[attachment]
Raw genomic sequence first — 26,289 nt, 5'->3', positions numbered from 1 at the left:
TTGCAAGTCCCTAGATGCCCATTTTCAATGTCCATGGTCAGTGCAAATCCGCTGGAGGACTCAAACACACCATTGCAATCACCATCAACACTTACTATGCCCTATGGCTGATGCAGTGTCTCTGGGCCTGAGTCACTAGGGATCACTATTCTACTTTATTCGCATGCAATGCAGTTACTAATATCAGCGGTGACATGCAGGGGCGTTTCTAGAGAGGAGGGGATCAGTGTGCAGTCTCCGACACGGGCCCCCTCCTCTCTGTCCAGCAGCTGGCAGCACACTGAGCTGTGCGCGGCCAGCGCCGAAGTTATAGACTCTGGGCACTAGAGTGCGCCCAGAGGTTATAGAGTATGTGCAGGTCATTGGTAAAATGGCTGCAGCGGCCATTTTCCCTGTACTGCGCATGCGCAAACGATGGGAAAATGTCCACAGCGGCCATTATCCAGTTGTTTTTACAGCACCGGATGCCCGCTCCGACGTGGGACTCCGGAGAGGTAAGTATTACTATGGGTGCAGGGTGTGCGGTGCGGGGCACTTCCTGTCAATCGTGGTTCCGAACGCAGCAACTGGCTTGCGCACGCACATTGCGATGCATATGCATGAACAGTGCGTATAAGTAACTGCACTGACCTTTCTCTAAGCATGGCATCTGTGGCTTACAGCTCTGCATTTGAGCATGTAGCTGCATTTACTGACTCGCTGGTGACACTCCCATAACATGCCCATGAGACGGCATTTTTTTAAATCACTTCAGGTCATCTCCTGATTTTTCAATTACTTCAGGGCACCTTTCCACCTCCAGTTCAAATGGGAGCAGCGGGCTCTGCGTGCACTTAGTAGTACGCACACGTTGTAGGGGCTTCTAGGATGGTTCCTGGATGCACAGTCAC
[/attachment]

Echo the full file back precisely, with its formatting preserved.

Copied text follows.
Raw genomic sequence first — 26,289 nt, 5'->3', positions numbered from 1 at the left:
TTGCAAGTCCCTAGATGCCCATTTTCAATGTCCATGGTCAGTGCAAATCCGCTGGAGGACTCAAACACACCATTGCAATCACCATCAACACTTACTATGCCCTATGGCTGATGCAGTGTCTCTGGGCCTGAGTCACTAGGGATCACTATTCTACTTTATTCGCATGCAATGCAGTTACTAATATCAGCGGTGACATGCAGGGGCGTTTCTAGAGAGGAGGGGATCAGTGTGCAGTCTCCGACACGGGCCCCCTCCTCTCTGTCCAGCAGCTGGCAGCACACTGAGCTGTGCGCGGCCAGCGCCGAAGTTATAGACTCTGGGCACTAGAGTGCGCCCAGAGGTTATAGAGTATGTGCAGGTCATTGGTAAAATGGCTGCAGCGGCCATTTTCCCTGTACTGCGCATGCGCAAACGATGGGAAAATGTCCACAGCGGCCATTATCCAGTTGTTTTTACAGCACCGGATGCCCGCTCCGACGTGGGACTCCGGAGAGGTAAGTATTACTATGGGTGCAGGGTGTGCGGTGCGGGGCACTTCCTGTCAATCGTGGTTCCGAACGCAGCAACTGGCTTGCGCACGCACATTGCGATGCATATGCATGAACAGTGCGTATAAGTAACTGCACTGACCTTTCTCTAAGCATGGCATCTGTGGCTTACAGCTCTGCATTTGAGCATGTAGCTGCATTTACTGACTCGCTGGTGACACTCCCATAACATGCCCATGAGACGGCATTTTTTTAAATCACTTCAGGTCATCTCCTGATTTTTCAATTACTTCAGGGCACCTTTCCACCTCCAGTTCAAATGGGAGCAGCGGGCTCTGCGTGCACTTAGTAGTACGCACACGTTGTAGGGGCTTCTAGGATGGTTCCTGGATGCACAGTCAC